I read on Wikipedia that 80386 could theoretically handle 4GiB of RAM. Knowing how long ago that was, I find it impossible to believe that anyone could actually connect as much to the CPU. So, given the constraints from motherboards and actual RAM chips existing at that time, how much RAM could one put together with an 80386?
I very much doubt that anyone would ever have seriously considered fitting 4 GiB in a 386-based system, let alone designing such a beast. (To put this into context, I remember seeing early 1 GiB Alpha servers on the factory floor of Digital’s plant in Scotland in 1994, and those machines were priced at around $250,000...)
The Red Hill hardware guide provides a number of examples. 386SX systems were limited to 16 MiB at most anyway, because of the limited number of address lines. For 386DX systems, a common configuration included 8 SIMM slots, for up to 32 MiB of RAM, but Red Hill’s golden oldies page lists one SIPP-based motherboard which might have been usable with 64 MiB. Some manufacturers produced expansion boards to add more memory — e.g. ALR systems had expansion boards supporting up to 48 MiB each. In early 1993, in the US, 4 MiB of RAM cost over $100.
I bought a 386DX/33 in 1992, with 8 MiB of RAM out of a maximum 32 MiB, and that was considered large at the time — enough to run Windows 3.1 or OS/2 very comfortably. I kept that system for four years, eventually switching to Linux, and never needed to add more memory.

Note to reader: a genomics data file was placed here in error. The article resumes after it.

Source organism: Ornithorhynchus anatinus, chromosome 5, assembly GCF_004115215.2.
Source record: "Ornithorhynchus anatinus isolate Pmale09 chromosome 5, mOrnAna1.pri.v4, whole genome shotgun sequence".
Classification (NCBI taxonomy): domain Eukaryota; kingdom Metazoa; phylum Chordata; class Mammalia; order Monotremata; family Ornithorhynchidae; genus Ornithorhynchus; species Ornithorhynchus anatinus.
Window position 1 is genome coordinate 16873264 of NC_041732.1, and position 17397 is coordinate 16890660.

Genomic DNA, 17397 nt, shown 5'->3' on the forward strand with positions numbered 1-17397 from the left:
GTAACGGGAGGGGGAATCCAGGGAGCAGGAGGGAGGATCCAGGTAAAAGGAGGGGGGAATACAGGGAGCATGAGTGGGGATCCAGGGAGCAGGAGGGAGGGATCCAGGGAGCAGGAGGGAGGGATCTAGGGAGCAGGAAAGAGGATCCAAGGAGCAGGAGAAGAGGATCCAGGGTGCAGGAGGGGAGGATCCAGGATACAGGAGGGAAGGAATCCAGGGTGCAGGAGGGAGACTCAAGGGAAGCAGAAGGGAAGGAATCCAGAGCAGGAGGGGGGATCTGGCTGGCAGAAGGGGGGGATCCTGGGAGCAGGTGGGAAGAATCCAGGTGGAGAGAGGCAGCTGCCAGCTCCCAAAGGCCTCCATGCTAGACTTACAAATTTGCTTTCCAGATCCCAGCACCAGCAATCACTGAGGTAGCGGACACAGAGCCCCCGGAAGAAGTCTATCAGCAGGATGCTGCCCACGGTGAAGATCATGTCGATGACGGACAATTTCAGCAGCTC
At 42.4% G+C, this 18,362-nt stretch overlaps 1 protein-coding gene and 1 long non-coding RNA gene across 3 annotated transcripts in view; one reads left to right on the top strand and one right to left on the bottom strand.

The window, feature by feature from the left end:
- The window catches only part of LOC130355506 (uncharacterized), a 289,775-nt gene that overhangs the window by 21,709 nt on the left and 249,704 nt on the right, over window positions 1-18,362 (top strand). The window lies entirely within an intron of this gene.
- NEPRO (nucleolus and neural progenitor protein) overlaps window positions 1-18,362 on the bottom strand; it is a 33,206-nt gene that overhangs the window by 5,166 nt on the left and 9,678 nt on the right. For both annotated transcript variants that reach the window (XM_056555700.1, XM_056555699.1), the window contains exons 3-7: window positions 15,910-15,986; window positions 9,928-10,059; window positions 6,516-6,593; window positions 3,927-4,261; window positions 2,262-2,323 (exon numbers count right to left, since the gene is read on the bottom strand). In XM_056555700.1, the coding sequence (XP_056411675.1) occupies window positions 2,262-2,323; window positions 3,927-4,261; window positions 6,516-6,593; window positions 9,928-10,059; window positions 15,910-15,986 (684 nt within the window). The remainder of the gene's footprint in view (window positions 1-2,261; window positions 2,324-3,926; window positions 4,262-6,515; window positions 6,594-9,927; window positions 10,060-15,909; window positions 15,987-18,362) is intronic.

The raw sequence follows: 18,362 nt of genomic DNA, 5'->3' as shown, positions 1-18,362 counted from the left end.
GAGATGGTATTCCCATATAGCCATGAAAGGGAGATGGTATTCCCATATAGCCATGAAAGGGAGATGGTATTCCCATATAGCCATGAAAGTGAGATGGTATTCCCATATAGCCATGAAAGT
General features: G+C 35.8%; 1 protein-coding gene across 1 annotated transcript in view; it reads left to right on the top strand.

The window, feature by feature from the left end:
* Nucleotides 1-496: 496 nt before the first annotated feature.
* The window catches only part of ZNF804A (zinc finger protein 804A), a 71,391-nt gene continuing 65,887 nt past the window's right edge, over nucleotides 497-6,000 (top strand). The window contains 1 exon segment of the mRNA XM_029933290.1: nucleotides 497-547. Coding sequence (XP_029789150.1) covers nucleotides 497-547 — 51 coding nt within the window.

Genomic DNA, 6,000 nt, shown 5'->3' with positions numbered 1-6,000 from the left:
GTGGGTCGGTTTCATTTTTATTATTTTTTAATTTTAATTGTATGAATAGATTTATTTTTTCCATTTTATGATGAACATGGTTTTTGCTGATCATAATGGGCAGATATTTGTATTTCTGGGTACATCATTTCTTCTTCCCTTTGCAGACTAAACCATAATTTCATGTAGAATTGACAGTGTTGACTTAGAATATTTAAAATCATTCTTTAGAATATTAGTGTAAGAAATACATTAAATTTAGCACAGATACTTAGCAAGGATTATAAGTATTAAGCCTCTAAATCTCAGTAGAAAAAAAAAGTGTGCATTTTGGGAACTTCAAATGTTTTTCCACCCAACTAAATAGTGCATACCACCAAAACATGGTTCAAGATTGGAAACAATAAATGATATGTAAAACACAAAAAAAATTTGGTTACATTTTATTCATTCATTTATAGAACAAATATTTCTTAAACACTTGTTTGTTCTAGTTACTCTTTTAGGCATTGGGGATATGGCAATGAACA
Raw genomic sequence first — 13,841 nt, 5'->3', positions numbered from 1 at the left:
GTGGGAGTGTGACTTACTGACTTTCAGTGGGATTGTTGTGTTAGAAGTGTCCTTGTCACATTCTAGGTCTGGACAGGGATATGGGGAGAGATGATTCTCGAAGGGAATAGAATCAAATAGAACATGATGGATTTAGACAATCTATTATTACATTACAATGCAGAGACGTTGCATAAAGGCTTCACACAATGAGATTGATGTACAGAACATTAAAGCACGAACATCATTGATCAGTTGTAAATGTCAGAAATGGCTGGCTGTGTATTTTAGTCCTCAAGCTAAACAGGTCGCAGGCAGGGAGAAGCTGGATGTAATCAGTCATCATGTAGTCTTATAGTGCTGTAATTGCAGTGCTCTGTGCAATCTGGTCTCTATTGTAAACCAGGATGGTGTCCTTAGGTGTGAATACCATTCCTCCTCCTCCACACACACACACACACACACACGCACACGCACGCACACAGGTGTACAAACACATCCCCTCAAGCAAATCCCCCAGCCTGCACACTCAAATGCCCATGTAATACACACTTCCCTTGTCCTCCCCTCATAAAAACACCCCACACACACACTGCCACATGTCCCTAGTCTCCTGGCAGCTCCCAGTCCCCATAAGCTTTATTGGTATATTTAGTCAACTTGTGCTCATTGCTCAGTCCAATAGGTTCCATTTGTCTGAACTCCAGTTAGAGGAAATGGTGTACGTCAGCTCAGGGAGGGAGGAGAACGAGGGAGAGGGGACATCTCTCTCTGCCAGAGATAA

In those days, even servers had “small” base configurations as presented in advertisements — see this 1990 ALR advert with a 386/33 and 5 MiB of RAM for a cool $6,290...
We can see the datasheet of the 386DX here. The most important part is its pinout.
We have address lines from A2 to A31. It means, that yes, it could have handled 4GB memory on a motherboard. Although it is very unlikely, that any ordinary PC motherboard had been built with the required number of memory sockets at the time.
It is more likely, that it was used at most to make memory-mapped IO easier in embedded environments.1
(A0 and A1 are missing, because the cpu could address only 4byte memory operations. Essentially, it was an only 30-bit CPU, working with 32-bit "bytes". This trick is usual since the early 16-bit era.)
For example, the Weitek Abacus FPU was memory-mapped to
0x0C000000. Floating-point calculations could be done by writing the commands into a 64kB-block starting at far higher as any physical RAM ever could end (at the time... 192MByte), and then reading out the result with
As someone who had a 386, I was happy just to upgrade from 4MB RAM to 8MB RAM. Just think of all the cool things I can do now?! At that point, my motherboard could not contain anymore RAM IC's, so the only way to upgrade further would have been to get denser chips. But by the time I needed more RAM I was on to a 486. Yes, you're correct about the theoretical maximum but, at least for consumer level machines, ain't nobody doin' that.